6) a gradual decline in oil production in easily-accessible areas. An oil boom in the Caspian Sea region.

7) Global warming--whether caused by human activity, solar fluctuations, or both--will be quite obvious and the sea level rise will need to be countervailed by huge investments in levies and dikes.

Because of these issues, I predict that 2010-2020 will be one of the biggest global crises ever faced by the human race. During that time, there will be a 50% chance of:

1) Terrorist attack of a bioweapon on US soil, where

2) US government becomes far more authoritarian such that few people believe it's a "free country."

3) World War III breaks out over a series of miscommunications and blunders after a long arms race during the 2000-2010 decade. It's with Russia re: the Caspian Oil area or China over Taiwan. It does not last long, and a ceasefire is signed before the annihilation is total for any of the participants. Nevertheless, nuclear weapons are used in limited numbers, wiping out our soldiers on the battlefield. Our strategic "loss" of WWIII, mass starvation from contaminated Midwest wheat fields, and economic depression is bad for morale, and this triggers the collapse of the authority of the Federal Govt.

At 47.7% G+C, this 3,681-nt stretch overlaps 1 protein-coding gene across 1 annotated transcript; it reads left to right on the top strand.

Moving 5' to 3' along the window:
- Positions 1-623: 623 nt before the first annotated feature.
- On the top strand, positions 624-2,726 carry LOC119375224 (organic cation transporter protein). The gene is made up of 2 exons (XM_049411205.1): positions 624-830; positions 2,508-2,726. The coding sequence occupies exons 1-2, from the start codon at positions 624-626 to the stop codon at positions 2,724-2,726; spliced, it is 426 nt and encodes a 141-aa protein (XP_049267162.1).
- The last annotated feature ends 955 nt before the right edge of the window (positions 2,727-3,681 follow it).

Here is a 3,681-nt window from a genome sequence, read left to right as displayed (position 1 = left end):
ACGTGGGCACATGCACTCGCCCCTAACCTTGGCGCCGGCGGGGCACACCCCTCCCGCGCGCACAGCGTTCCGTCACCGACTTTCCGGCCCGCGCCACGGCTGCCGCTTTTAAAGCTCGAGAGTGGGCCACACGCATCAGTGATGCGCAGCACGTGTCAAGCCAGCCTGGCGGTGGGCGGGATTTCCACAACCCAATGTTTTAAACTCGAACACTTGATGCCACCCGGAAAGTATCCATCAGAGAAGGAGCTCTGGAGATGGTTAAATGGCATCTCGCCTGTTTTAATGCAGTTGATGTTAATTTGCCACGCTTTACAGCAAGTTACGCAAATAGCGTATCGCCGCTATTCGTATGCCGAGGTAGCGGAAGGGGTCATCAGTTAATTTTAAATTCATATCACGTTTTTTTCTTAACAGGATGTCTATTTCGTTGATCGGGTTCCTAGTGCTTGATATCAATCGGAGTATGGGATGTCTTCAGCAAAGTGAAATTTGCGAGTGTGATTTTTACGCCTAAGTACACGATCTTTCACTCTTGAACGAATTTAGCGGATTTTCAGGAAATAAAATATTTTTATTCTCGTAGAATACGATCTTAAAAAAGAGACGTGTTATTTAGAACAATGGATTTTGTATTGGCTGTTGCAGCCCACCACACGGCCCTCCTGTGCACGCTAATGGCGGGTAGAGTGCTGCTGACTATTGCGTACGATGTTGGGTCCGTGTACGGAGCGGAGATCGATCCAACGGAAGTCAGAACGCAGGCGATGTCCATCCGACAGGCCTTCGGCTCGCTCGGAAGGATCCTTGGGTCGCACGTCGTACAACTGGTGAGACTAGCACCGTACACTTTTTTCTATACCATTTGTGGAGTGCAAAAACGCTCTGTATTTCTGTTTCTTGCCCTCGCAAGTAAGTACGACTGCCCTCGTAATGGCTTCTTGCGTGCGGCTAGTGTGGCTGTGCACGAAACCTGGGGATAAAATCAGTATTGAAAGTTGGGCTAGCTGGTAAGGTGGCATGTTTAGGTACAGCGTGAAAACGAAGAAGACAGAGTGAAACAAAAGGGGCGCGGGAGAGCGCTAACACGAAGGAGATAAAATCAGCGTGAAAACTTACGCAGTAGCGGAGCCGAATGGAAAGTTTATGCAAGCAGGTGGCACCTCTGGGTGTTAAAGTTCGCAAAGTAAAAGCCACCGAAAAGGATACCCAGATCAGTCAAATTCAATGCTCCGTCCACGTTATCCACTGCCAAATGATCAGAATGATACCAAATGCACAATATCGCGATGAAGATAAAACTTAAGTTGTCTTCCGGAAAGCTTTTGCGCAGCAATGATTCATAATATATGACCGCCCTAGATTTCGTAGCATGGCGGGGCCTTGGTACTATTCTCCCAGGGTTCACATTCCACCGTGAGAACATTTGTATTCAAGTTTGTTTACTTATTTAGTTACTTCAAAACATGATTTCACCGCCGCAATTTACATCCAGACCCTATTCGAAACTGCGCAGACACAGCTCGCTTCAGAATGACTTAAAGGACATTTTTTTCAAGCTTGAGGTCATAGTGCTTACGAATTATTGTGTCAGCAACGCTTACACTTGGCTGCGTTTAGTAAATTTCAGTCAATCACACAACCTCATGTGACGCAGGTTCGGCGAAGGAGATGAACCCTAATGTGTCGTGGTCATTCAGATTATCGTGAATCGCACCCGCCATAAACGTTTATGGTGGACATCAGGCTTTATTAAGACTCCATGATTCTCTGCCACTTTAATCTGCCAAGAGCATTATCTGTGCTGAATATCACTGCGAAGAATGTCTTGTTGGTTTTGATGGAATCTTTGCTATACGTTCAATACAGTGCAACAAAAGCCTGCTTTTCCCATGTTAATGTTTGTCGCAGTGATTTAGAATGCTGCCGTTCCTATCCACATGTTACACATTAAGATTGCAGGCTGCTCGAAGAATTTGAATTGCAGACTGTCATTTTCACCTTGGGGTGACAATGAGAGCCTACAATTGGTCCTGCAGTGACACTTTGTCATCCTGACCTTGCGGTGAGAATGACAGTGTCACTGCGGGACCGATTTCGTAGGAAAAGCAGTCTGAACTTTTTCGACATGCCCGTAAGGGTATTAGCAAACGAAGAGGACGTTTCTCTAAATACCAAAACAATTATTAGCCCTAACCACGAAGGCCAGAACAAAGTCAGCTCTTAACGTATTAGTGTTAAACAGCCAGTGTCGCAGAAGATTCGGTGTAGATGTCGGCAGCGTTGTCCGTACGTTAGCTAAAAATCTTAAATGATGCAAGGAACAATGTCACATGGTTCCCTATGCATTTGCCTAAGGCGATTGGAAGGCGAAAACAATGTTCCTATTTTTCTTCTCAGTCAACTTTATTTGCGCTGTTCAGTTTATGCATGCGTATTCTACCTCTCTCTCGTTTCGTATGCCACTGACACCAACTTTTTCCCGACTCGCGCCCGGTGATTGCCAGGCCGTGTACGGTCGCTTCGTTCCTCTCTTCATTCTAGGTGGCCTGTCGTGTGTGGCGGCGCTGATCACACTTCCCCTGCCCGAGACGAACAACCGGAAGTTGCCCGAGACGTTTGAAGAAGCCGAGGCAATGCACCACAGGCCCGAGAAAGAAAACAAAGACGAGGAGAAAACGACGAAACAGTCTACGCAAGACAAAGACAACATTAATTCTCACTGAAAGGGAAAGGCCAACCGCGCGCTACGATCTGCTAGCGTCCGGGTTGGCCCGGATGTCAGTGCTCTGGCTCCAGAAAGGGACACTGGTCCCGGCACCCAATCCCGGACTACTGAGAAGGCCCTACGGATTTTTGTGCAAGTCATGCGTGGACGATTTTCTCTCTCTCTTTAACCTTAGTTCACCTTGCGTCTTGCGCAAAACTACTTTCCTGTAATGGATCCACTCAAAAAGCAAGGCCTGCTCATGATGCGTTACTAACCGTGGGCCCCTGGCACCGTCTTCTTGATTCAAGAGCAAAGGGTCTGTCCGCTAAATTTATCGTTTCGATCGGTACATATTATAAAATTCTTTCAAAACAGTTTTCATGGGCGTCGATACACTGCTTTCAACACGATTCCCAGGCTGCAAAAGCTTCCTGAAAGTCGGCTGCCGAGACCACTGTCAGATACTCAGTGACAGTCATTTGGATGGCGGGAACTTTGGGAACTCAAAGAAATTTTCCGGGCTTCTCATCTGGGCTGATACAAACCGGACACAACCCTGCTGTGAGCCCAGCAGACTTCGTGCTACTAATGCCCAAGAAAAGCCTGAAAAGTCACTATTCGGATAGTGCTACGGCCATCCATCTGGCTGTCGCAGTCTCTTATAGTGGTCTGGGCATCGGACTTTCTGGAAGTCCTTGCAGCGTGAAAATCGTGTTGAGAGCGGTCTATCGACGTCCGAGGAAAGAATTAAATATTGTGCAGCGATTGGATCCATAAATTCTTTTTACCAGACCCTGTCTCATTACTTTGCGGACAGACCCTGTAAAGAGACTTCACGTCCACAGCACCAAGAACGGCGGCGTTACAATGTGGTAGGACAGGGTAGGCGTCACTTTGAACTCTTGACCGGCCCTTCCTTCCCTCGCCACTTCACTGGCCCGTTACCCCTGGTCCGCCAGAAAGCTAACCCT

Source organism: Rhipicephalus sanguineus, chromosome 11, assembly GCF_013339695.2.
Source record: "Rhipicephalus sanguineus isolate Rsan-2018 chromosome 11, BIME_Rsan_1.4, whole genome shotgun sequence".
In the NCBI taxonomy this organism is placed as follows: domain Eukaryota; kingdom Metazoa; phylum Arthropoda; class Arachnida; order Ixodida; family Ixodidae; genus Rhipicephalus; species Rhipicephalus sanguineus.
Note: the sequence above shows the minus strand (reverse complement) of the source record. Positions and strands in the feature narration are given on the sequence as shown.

4) States secede and then rejoin into smaller confederations after small civil wars against Washington.

5) The weakened former US gradually becomes the subjects of a quasi- global government (2020-2040), which, in turn, is basically the puppet of huge mega-corporations. These corporations literally perfect the art of mass mind control and public manipulation through secretly engineered and inoculated neurotropic viruses and via _1984_ - style Techno-fascism.